Monday

16th Sep 2019

EU-Latin America trade talks move to 'endgame'

  • Commission vice president Katainen said he was 'hopeful' about the trade talks (Photo: European Commission)

Chief negotiators from the EU and the Mercosur countries of Argentina, Brazil, Paraguay and Uruguay will continue discussions on Friday (2 February) after top officials meeting in Brussels on Tuesday (30 January) "moved forward" in trade talks between the two blocs.

"We are in the end game with Mercosur countries," Jyrki Katainen, EU Commission vice president said on Wednesday.

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  • Agriculture is a major hurdle in talks with the Mercosur countries (Photo: European Milk Board)

"Yesterday things moved forward, and [we] expect Mercosur countries to come back and give their view on how to finalise the negotiations," he told reporters after trade commissioner Cecilia Malmstroem and agriculture commissioner Phil Hogan briefed fellow commissioners on the state of play of negotiations.

"I'm pretty hopefully at the moment," Katainen added.

The EU and the four Latin American countries are in a final push for reaching a trade deal before election campaign season starts in Brazil.

The EU has been working to secure trade deals as a way to boost the economy and create jobs after the bruising economic crisis, and to prop up multilateralism following US president Donald Trump's turn to protectionism.

EU officials have been stressing the deal's political and strategic importance in strengthening the EU's position in world trade and securing European standards around the world.

EU Commission president Jean-Claude Juncker stopped by a dinner for the Mercosur ministers on Monday evening - emphasising the importance of the deal, and the political capital invested in it by the EU.

Mercosur countries, which have an annual GDP of €2.2 trillion, would enter into their first trade deal if they sign with the EU.

Wednesday's meeting was designed to give a political nudge to the talks, into the final stages.

No offer was tabled by the EU during the meeting, a commission source said.

"At this stage, for the negotiations to move on, both sides should make an effort to meet each other's expectations, while recognising each other's sensitivities. The EU signalled its disposition to do this effort," the source added.

Technical details

Discussions now move to a technical level. The EU has signalled its willingness to move on the issues important for Mercosur and are expecting for them to move as well to reach a compromise. If Friday's meeting does not bring a breakthrough, talks will move back to political level.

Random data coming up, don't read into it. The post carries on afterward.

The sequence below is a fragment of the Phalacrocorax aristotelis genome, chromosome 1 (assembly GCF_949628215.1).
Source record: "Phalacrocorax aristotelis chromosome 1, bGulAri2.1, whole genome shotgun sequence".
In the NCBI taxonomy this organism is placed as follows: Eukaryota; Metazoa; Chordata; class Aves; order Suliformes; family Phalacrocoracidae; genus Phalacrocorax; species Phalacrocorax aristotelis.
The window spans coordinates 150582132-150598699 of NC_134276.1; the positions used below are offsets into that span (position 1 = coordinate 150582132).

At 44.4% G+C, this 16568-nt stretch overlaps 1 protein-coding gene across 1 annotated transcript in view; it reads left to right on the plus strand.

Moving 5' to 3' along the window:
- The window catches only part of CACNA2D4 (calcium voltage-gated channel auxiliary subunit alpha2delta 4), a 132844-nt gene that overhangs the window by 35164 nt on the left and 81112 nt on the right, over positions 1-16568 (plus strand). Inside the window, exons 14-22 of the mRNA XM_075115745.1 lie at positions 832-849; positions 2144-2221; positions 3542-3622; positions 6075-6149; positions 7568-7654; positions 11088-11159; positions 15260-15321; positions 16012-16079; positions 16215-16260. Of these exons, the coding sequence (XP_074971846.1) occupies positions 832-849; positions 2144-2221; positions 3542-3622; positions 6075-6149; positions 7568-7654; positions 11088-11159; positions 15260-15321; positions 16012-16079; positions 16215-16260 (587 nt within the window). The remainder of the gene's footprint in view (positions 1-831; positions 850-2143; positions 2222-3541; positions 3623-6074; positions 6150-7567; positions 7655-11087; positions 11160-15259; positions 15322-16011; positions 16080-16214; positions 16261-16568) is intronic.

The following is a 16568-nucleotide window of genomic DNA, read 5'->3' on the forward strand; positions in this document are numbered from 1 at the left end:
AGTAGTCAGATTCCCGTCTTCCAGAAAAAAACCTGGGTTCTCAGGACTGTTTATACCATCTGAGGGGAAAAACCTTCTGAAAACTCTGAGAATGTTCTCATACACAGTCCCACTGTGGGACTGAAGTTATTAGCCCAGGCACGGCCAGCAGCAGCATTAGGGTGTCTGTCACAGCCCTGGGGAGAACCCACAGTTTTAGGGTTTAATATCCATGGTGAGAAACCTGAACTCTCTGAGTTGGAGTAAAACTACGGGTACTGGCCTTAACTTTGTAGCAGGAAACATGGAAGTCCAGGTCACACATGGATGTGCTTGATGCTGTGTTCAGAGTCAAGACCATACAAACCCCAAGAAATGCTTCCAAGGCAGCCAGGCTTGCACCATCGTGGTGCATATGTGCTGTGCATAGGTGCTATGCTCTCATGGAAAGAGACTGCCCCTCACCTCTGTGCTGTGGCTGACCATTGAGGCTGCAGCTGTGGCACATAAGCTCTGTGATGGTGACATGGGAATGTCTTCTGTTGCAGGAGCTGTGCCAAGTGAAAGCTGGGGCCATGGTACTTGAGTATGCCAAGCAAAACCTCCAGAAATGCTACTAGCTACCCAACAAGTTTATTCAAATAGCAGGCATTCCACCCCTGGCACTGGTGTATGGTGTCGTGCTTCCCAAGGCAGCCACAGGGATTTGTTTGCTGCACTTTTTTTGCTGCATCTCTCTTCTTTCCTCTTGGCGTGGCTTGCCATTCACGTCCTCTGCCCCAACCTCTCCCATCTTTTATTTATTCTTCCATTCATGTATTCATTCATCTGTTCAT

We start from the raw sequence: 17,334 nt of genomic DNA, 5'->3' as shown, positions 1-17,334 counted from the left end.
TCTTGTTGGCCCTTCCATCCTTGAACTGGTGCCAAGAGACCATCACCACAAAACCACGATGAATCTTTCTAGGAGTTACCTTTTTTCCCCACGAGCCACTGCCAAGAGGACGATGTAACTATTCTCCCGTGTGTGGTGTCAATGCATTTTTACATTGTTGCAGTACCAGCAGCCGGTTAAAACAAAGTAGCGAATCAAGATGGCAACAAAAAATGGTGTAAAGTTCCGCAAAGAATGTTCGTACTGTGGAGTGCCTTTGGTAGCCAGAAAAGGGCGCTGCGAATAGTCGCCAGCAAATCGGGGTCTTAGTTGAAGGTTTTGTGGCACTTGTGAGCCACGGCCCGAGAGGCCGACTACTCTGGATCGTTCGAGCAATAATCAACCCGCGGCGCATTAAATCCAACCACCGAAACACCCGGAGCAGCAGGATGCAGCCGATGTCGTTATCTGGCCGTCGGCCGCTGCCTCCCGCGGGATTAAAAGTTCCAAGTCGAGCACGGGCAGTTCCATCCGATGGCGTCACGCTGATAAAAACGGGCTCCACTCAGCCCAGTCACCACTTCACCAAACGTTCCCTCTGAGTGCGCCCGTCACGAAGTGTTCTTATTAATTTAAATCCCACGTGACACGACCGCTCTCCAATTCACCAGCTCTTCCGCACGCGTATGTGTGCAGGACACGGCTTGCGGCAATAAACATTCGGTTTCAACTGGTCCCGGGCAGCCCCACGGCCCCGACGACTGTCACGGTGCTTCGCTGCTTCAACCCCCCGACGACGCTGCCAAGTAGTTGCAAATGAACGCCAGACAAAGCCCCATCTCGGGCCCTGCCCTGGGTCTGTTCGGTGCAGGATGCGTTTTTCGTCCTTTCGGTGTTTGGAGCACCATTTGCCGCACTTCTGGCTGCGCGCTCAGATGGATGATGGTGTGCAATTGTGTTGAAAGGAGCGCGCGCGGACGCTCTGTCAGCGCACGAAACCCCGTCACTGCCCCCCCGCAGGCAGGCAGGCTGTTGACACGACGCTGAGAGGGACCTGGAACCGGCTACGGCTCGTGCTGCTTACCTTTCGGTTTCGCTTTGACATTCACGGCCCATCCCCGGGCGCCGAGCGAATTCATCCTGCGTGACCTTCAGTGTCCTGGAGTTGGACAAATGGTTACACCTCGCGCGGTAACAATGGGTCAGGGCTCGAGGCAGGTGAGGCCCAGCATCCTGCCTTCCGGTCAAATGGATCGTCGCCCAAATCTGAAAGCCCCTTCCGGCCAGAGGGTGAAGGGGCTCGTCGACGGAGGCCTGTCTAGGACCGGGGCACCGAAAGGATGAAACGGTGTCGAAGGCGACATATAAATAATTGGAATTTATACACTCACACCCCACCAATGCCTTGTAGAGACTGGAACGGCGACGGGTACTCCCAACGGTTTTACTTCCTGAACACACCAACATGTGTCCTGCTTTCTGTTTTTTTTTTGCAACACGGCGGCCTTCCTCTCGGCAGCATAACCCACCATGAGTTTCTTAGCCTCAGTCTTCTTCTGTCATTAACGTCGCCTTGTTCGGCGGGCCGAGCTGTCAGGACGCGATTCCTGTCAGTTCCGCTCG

A key hurdle is agriculture, where Mercosur countries want the EU to allow more beef in the bloc under the reduced tariff than the originally proposed 70,000 metric tonnes.

The EU wants Mercosur countries to open their markets more significantly to dairy products, cars and car parts, and to have access to maritime services.

"In the endgame there are only the most difficult issues left," Katainen said.

"You have to calibrate how much to offer and where are the red lines, it is always difficult, but if the political will is strong, as it is at the moment, I'm sure that we can get this exercise to the goal," he told reporters.

EU in push to seal Latin American trade deal

In a race against the clock, EU commissioners and Mercosur ministers meet in Brussels to make concessions on beef, cheese and cars in preparation for an "endgame" in trade talks, ahead of Brazil's elections.

Analysis

Why Brazil's election matters to Brussels

Jair Bolsonaro could render the EU's climate action meaningless, if the newly elected leader of Latin America's biggest country follows through with plans to allow massive deforestation.

Commission defends Mercosur trade deal

EU commissioners defended a far-reaching free trade agreement between the EU and four Latin American countries, against critics who fear it will damage European farmers' livelihoods and the global environment.

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